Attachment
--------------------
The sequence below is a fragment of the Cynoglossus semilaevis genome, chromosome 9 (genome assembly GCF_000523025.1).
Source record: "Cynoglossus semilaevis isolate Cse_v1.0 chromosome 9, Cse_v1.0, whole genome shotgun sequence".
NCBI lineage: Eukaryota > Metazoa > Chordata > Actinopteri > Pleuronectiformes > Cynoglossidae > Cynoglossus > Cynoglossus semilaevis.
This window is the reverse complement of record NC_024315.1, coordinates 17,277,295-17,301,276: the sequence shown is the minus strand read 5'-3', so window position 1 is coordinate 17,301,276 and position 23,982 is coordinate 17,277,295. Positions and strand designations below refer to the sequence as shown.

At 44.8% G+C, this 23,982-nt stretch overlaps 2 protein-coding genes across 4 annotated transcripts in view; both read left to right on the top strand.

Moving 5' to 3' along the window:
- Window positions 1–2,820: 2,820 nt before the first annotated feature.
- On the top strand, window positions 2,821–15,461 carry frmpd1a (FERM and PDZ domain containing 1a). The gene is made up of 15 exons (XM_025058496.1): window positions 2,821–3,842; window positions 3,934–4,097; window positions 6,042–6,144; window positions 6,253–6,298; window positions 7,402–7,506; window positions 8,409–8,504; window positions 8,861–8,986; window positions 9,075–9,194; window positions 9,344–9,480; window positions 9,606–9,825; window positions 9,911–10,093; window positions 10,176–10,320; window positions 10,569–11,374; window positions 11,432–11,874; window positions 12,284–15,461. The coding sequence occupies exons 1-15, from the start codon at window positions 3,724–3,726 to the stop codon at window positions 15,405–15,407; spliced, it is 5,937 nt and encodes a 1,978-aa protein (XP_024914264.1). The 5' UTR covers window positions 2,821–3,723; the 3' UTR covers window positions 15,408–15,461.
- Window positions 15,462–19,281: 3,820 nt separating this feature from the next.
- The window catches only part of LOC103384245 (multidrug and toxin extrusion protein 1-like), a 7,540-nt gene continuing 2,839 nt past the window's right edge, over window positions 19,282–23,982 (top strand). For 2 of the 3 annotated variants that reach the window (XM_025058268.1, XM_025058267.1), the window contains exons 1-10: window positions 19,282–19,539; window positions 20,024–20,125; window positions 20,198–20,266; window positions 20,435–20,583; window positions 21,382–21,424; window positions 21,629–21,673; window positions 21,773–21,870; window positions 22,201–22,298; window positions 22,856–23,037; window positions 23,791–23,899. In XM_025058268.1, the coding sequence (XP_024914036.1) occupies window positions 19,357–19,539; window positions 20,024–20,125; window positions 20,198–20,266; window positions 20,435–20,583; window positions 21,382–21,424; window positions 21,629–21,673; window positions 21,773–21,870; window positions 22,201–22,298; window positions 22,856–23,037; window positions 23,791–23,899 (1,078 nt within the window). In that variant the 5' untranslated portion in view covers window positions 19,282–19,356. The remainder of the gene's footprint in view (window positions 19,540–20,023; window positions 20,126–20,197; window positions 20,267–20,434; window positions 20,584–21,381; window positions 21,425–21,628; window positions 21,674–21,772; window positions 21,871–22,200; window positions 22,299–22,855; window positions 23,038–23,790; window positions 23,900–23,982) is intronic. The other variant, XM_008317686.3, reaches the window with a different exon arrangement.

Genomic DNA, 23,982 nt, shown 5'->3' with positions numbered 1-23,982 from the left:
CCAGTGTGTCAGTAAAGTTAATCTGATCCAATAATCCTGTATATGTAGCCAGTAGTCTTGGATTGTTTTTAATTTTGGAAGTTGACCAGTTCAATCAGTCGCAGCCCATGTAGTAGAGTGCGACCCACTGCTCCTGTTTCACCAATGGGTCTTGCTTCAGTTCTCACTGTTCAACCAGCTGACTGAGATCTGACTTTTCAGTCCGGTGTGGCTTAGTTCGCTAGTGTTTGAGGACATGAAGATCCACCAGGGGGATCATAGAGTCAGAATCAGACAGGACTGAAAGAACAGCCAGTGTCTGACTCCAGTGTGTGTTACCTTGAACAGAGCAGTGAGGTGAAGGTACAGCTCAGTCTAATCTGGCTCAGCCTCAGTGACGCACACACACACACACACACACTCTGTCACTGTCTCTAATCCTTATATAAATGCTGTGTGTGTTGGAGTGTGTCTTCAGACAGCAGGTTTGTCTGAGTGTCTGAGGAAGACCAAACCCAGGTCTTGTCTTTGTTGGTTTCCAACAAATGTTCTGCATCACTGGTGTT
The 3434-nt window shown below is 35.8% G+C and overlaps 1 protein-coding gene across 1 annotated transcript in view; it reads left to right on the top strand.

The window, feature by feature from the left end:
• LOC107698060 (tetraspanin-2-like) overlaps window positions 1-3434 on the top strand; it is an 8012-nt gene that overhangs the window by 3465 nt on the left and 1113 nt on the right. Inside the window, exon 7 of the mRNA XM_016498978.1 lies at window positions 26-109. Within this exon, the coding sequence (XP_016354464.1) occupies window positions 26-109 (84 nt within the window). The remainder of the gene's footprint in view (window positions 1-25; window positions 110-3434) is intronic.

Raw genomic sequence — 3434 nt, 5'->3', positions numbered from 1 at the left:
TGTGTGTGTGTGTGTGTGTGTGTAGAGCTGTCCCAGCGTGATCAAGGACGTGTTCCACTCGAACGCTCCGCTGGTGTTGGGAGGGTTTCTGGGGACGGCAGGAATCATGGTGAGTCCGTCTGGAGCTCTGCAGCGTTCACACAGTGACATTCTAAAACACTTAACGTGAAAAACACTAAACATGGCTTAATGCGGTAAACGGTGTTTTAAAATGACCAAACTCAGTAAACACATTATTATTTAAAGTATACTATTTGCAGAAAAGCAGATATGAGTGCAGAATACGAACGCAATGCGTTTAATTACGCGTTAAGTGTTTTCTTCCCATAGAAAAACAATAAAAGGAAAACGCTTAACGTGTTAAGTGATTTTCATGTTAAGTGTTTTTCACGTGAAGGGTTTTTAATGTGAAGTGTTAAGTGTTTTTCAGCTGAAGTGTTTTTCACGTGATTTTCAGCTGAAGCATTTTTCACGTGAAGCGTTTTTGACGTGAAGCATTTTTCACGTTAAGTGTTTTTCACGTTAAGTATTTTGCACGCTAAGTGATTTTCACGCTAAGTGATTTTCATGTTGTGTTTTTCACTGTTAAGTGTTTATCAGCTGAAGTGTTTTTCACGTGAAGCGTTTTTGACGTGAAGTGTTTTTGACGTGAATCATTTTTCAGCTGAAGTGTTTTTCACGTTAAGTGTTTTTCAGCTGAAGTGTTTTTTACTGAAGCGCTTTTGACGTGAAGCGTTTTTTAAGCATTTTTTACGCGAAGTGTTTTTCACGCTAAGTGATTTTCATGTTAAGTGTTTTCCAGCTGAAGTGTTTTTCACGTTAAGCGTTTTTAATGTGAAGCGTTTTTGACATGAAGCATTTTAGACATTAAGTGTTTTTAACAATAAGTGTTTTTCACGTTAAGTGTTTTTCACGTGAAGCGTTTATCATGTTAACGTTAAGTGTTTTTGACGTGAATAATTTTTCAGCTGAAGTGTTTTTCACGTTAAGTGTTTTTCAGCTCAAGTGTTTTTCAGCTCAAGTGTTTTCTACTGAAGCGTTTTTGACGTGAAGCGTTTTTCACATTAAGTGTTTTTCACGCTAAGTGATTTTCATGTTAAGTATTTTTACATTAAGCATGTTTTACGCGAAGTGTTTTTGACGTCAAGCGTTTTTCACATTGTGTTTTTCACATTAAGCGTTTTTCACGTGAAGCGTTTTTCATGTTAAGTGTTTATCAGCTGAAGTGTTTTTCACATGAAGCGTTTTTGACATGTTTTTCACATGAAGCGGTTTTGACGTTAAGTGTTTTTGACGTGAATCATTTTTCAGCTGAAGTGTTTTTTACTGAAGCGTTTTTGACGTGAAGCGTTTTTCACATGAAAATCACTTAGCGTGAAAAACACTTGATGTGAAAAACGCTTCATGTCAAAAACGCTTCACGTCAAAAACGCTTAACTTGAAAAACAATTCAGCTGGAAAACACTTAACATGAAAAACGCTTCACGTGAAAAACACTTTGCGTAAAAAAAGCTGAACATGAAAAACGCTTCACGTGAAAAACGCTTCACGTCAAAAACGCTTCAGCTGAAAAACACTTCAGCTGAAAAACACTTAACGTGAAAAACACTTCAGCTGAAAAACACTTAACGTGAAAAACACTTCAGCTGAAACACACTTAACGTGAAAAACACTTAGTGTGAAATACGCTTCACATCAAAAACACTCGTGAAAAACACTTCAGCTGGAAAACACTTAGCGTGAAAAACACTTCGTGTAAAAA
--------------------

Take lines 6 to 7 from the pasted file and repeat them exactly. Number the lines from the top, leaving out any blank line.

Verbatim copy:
Moving 5' to 3' along the window:
- Window positions 1–2,820: 2,820 nt before the first annotated feature.